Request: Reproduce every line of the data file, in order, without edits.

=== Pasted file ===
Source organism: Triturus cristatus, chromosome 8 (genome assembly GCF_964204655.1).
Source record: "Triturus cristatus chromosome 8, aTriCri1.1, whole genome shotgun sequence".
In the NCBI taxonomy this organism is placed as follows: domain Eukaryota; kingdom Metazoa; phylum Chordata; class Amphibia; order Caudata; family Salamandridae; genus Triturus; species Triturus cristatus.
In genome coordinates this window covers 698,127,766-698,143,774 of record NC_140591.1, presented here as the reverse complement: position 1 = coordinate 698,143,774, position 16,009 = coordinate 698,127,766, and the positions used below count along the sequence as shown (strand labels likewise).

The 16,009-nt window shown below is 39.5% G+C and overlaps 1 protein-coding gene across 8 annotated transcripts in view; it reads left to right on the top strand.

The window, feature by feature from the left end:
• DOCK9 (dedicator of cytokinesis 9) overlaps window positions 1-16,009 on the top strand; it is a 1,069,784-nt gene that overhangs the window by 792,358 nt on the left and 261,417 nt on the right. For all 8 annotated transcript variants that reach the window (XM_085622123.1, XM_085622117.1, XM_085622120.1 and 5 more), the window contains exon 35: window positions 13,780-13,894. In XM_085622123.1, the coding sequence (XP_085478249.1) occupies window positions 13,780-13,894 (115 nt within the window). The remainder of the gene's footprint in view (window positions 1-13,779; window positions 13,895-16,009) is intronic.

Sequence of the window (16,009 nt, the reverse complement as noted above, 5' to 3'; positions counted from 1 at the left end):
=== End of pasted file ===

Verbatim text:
Source organism: Triturus cristatus, chromosome 8 (genome assembly GCF_964204655.1).
Source record: "Triturus cristatus chromosome 8, aTriCri1.1, whole genome shotgun sequence".
In the NCBI taxonomy this organism is placed as follows: domain Eukaryota; kingdom Metazoa; phylum Chordata; class Amphibia; order Caudata; family Salamandridae; genus Triturus; species Triturus cristatus.
In genome coordinates this window covers 698,127,766-698,143,774 of record NC_140591.1, presented here as the reverse complement: position 1 = coordinate 698,143,774, position 16,009 = coordinate 698,127,766, and the positions used below count along the sequence as shown (strand labels likewise).

The 16,009-nt window shown below is 39.5% G+C and overlaps 1 protein-coding gene across 8 annotated transcripts in view; it reads left to right on the top strand.

The window, feature by feature from the left end:
• DOCK9 (dedicator of cytokinesis 9) overlaps window positions 1-16,009 on the top strand; it is a 1,069,784-nt gene that overhangs the window by 792,358 nt on the left and 261,417 nt on the right. For all 8 annotated transcript variants that reach the window (XM_085622123.1, XM_085622117.1, XM_085622120.1 and 5 more), the window contains exon 35: window positions 13,780-13,894. In XM_085622123.1, the coding sequence (XP_085478249.1) occupies window positions 13,780-13,894 (115 nt within the window). The remainder of the gene's footprint in view (window positions 1-13,779; window positions 13,895-16,009) is intronic.

Sequence of the window (16,009 nt, the reverse complement as noted above, 5' to 3'; positions counted from 1 at the left end):